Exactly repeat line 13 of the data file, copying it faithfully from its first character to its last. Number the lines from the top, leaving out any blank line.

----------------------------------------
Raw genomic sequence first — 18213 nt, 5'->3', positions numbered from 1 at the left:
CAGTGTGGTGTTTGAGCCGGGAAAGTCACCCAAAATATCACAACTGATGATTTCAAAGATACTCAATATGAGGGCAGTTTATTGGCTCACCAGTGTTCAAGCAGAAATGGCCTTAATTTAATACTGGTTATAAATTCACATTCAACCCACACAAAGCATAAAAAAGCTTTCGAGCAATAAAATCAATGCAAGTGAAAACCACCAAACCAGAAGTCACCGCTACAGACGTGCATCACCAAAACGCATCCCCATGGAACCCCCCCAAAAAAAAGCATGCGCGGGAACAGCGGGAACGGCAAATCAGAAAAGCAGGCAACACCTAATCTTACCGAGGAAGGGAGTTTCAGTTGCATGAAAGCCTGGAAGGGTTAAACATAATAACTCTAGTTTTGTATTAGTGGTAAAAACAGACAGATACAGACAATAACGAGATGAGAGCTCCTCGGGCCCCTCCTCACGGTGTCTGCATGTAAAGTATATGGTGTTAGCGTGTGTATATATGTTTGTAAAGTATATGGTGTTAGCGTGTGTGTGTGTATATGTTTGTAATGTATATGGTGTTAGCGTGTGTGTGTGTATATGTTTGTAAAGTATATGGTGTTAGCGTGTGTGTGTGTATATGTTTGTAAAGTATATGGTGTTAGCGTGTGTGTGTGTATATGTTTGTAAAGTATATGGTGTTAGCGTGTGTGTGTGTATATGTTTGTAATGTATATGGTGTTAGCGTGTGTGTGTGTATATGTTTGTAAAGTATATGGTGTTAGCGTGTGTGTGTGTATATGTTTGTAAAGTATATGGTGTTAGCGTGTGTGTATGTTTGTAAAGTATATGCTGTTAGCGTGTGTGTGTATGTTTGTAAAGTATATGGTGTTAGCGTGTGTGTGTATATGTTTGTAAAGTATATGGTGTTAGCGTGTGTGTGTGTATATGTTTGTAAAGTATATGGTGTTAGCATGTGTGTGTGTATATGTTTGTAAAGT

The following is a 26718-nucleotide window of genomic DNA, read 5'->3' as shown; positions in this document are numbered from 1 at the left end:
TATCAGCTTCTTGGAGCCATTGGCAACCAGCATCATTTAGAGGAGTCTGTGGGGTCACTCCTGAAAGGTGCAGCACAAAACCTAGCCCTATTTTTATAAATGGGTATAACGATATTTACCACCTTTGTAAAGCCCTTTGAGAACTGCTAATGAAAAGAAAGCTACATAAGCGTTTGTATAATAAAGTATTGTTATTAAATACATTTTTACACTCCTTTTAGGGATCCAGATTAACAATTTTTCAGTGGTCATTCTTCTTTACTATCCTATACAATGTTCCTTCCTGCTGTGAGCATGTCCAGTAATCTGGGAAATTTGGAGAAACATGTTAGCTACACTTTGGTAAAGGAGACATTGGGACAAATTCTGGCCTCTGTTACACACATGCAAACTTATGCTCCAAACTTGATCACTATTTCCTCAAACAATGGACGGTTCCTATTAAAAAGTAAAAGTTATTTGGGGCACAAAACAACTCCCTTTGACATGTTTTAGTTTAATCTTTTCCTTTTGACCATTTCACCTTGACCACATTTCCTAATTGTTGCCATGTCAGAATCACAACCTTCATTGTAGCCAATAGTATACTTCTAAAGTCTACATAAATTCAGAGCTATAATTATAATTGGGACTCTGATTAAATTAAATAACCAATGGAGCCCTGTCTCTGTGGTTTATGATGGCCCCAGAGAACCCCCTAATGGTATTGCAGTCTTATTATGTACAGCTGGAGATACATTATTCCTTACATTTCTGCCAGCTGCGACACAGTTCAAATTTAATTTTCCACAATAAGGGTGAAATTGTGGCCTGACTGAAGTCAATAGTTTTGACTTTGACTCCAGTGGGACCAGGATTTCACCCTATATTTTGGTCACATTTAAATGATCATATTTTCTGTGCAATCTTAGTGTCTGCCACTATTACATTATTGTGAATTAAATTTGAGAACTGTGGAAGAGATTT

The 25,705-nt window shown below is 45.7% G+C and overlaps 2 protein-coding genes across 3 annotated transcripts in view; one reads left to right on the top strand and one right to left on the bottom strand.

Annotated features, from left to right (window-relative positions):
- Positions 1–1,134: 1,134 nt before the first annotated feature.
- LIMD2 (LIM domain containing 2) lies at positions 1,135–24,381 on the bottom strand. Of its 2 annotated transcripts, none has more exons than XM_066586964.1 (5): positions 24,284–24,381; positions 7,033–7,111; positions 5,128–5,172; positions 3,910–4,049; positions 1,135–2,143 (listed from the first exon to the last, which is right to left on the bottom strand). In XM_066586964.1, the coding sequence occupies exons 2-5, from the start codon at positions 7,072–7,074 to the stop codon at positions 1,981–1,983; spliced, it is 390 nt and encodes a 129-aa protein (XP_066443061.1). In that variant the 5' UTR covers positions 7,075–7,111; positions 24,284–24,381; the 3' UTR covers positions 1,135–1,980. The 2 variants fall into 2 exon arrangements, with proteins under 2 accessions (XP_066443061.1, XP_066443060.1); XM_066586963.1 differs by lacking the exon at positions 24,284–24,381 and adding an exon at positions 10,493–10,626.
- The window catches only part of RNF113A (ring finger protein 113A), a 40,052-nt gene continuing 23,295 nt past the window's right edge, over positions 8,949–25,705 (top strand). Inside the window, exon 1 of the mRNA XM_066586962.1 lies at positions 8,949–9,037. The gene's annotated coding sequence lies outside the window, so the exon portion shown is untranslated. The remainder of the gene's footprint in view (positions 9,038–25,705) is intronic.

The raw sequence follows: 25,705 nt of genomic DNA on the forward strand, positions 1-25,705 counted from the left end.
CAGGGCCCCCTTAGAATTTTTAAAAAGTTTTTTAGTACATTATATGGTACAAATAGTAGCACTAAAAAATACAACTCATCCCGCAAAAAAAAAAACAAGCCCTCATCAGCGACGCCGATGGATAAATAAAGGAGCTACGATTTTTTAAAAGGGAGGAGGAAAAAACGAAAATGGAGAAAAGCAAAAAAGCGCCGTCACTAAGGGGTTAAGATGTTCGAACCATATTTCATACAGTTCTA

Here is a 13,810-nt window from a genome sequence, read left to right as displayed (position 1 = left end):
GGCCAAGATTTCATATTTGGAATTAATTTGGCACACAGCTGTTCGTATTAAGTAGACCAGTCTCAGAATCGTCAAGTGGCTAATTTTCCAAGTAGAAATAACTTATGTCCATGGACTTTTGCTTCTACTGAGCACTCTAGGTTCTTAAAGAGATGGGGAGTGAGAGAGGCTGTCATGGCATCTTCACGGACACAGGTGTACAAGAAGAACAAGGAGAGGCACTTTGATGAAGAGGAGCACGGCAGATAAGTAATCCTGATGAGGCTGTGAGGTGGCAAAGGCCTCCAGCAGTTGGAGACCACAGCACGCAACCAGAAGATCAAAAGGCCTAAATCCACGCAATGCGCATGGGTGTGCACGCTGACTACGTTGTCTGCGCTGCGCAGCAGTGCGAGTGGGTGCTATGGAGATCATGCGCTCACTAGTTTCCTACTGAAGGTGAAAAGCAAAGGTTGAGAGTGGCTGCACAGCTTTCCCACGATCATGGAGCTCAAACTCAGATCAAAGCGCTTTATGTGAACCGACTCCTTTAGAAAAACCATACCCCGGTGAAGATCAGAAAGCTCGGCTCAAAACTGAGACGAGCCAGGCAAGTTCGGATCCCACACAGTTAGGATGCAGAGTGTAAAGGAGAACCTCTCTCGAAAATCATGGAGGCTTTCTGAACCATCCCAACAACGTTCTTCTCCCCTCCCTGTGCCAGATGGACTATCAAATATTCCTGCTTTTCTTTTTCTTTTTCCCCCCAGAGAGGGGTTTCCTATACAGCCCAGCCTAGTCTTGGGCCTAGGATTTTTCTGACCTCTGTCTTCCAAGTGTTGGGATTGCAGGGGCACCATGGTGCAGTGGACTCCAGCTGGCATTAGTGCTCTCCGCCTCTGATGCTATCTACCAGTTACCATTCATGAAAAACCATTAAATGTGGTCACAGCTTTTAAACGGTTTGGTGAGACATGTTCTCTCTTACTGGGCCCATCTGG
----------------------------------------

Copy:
GGCCAAGATTTCATATTTGGAATTAATTTGGCACACAGCTGTTCGTATTAAGTAGACCAGTCTCAGAATCGTCAAGTGGCTAATTTTCCAAGTAGAAATAACTTATGTCCATGGACTTTTGCTTCTACTGAGCACTCTAGGTTCTTAAAGAGATGGGGAGTGAGAGAGGCTGTCATGGCATCTTCACGGACACAGGTGTACAAGAAGAACAAGGAGAGGCACTTTGATGAAGAGGAGCACGGCAGATAAGTAATCCTGATGAGGCTGTGAGGTGGCAAAGGCCTCCAGCAGTTGGAGACCACAGCACGCAACCAGAAGATCAAAAGGCCTAAATCCACGCAATGCGCATGGGTGTGCACGCTGACTACGTTGTCTGCGCTGCGCAGCAGTGCGAGTGGGTGCTATGGAGATCATGCGCTCACTAGTTTCCTACTGAAGGTGAAAAGCAAAGGTTGAGAGTGGCTGCACAGCTTTCCCACGATCATGGAGCTCAAACTCAGATCAAAGCGCTTTATGTGAACCGACTCCTTTAGAAAAACCATACCCCGGTGAAGATCAGAAAGCTCGGCTCAAAACTGAGACGAGCCAGGCAAGTTCGGATCCCACACAGTTAGGATGCAGAGTGTAAAGGAGAACCTCTCTCGAAAATCATGGAGGCTTTCTGAACCATCCCAACAACGTTCTTCTCCCCTCCCTGTGCCAGATGGACTATCAAATATTCCTGCTTTTCTTTTTCTTTTTCCCCCCAGAGAGGGGTTTCCTATACAGCCCAGCCTAGTCTTGGGCCTAGGATTTTTCTGACCTCTGTCTTCCAAGTGTTGGGATTGCAGGGGCACCATGGTGCAGTGGACTCCAGCTGGCATTAGTGCTCTCCGCCTCTGATGCTATCTACCAGTTACCATTCATGAAAAACCATTAAATGTGGTCACAGCTTTTAAACGGTTTGGTGAGACATGTTCTCTCTTACTGGGCCCATCTGG